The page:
WITH THE recent flooding swamping some parts of central and south Trinidad and positively drowning areas in the North like Mt Lambert, Trinis were quick to point the finger. “Trinis too damn nasty! They trowing bottles and fridge in the river and vex when dey flood!”
The enforcement of laws is meant to fill gaps where citizens insist on doing the wrong thing. There’s a lot to be said, however, for individual responsibility, common decency and consideration for your neighbour and fellow Trini.
Yet, here we are, the innocent and law-abiding subjected to venal, wilful creatures bent on living their lives according to their warped code. “Who vex lorse” should be our national watchwords.
Last week I went to pay a bill and there was a man in line ahead of me who parked directly in front of another customer. As that customer tried to leave, she did a 23-point turn in the car park before attracting the attention of the bad parker who watched her squirm in the tight spot.
Rather than move his car he said loud enough for everyone to hear, “You mean she cyar get outta there? Dat is ah easy, easy drive. Trini cyar drive at all nah!”
Funny thing is, had that inconsiderate dullard moved his car, allowing the woman egress, he could then have slipped into the spot she vacated. For some reason it just seemed to make more sense to him to stand there craning his neck at the doorway, watching the poor woman wear her tyres down trying to get out and muttering, “she cyar pass dey?”
Sometimes these people don’t challenge your driving skills, but they dutifully remind us that everyone is on a hustle and you just have to wait.
I was at a neighbourhood supermarket last week when I saw a man pull up directly behind another who was just exiting. Poor fella!
He thought he caught the other motorist before he blocked him in and went his way. “Aye, I coming out now. Doh park dey!” This was the response: “Everybody have to wait, wha yuh want me to tell yuh.” With that, he turned and disappeared into the grocery.
The other motorist just stood there like a pleb with a what-am-I-really-doing-with-my-life look on his face. His ice cream was melting right along with his self-respect.
It’s tempting to think this behaviour is peculiar to a specific class but that’s not the case at all. A few years ago I was at the Valpark Shopping Plaza when someone parked a big macco BM Dubya right behind me.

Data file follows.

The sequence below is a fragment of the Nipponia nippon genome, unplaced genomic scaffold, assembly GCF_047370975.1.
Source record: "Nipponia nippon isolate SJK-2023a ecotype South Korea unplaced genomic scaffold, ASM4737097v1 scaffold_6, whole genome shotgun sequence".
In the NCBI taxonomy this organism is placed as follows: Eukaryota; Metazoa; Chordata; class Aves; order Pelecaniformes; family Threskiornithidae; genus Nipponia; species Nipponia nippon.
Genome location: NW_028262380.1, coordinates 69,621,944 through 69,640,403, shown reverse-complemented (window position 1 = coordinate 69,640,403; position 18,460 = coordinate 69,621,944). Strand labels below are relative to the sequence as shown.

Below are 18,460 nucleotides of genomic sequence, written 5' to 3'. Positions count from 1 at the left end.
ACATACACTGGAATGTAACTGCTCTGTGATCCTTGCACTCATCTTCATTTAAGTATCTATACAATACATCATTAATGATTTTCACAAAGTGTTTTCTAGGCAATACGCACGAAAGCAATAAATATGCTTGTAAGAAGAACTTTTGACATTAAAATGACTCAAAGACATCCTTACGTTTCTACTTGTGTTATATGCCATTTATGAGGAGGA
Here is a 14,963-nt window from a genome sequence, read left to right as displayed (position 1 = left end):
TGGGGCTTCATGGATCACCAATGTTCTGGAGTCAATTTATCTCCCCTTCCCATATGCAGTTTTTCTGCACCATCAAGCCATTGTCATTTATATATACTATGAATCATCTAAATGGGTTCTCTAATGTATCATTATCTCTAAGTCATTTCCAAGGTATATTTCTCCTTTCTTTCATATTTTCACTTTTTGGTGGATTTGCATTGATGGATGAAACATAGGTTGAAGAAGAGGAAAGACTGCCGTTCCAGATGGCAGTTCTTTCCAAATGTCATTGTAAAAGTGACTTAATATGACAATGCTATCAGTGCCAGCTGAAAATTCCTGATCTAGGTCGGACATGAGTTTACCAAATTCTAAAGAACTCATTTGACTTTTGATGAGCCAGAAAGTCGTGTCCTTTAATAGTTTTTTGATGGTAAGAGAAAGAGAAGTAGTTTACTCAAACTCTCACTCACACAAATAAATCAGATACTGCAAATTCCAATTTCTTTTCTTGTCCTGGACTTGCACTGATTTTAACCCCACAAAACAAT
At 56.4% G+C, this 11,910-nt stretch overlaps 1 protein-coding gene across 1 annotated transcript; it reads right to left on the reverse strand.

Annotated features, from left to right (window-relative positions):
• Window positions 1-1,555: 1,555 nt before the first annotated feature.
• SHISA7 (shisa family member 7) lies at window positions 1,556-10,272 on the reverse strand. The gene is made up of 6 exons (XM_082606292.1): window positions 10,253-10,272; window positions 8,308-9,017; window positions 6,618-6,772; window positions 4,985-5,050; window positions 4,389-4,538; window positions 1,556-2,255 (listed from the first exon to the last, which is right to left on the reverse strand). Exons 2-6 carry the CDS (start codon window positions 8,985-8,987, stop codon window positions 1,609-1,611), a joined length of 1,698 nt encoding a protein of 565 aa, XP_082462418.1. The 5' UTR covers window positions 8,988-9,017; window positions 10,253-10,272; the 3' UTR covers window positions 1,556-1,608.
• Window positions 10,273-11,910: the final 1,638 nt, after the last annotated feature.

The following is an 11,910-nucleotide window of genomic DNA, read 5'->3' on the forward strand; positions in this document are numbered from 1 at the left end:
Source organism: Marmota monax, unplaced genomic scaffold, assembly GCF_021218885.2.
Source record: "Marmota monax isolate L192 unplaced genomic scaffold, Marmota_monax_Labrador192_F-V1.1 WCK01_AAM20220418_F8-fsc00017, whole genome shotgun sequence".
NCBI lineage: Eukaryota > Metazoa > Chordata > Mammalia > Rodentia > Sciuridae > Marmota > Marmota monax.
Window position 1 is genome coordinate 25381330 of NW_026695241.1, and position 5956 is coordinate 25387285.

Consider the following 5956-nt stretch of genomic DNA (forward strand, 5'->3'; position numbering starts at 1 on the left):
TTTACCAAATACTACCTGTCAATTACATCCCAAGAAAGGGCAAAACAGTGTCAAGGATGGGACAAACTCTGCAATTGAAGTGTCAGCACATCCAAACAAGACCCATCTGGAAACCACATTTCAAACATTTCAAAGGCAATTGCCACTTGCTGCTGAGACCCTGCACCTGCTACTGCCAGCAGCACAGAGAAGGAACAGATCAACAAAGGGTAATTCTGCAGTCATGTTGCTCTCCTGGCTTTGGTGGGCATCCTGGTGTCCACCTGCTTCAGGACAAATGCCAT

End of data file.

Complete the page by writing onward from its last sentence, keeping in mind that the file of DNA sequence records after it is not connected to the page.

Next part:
When I looked around for the person to whom I would direct my salty dressing-down I spotted a lady of the Valsayn landed gentry. Her lacquered hair looked expensive and she was wearing designer garments and a pair of heels that might as well have been moko jumbie stilts.
As she wobbled towards her vehicle I asked how she could park behind me and take off. She glowered at me through her big, stupid Gucci sunglasses and said, “I was only going in for a minute!” She then huffed, slid into the plush seat of her ride and barrelled away.
With many Trinis, their time is always more important than yours. It’s always just a minute, and if you complain you’re being unreasonable.
Unreasonable is a word that came up quite often in a story related to me by a friend. He has been having a dusty time of it with a neighbour who has launched a full-fledged business out of the rental property next door. This business sees a lot of visitors every day and these visitors think nothing of parking in front of his driveway. Invariably, he is told by the offending customers, “You cyar pass dey?”
He has spoken to the neighbour ad nauseam about the consistent inconvenience caused by the sudden appearance of a going concern in what is supposed to be a rental residential property at the end of a quiet, narrow street. The tenant/entrepreneur usually counters with, “I just trying to earn a living.”
Often, that’s the justification used by criminals when they rob and terrorise society. Trinis are too “everything” because to them everyone else is unreasonable. Special considerations must be made for such people because the life they must endure is somehow more burdensome than everyone else’s circumstances. For everyone else, the law-abiding, mindful citizens of TT, well you could just (fill in the blank).